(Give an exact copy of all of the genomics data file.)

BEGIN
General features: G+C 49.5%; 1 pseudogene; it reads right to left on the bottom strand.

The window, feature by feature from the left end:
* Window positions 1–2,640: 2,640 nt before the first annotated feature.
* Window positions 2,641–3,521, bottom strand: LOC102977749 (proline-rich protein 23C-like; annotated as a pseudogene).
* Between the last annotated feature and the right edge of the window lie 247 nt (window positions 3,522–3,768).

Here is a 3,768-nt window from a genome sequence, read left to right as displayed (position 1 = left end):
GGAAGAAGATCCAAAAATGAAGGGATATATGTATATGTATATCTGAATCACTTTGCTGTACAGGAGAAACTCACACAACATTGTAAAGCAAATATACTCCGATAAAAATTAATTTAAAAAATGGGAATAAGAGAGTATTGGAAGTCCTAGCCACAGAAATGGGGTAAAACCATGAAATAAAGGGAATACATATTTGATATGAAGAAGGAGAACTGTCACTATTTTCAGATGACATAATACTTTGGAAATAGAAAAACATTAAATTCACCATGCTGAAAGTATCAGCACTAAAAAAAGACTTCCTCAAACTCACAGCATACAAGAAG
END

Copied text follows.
General features: G+C 49.5%; 1 pseudogene; it reads right to left on the bottom strand.

The window, feature by feature from the left end:
* Window positions 1–2,640: 2,640 nt before the first annotated feature.
* Window positions 2,641–3,521, bottom strand: LOC102977749 (proline-rich protein 23C-like; annotated as a pseudogene).
* Between the last annotated feature and the right edge of the window lie 247 nt (window positions 3,522–3,768).

Here is a 3,768-nt window from a genome sequence, read left to right as displayed (position 1 = left end):
GGAAGAAGATCCAAAAATGAAGGGATATATGTATATGTATATCTGAATCACTTTGCTGTACAGGAGAAACTCACACAACATTGTAAAGCAAATATACTCCGATAAAAATTAATTTAAAAAATGGGAATAAGAGAGTATTGGAAGTCCTAGCCACAGAAATGGGGTAAAACCATGAAATAAAGGGAATACATATTTGATATGAAGAAGGAGAACTGTCACTATTTTCAGATGACATAATACTTTGGAAATAGAAAAACATTAAATTCACCATGCTGAAAGTATCAGCACTAAAAAAAGACTTCCTCAAACTCACAGCATACAAGAAG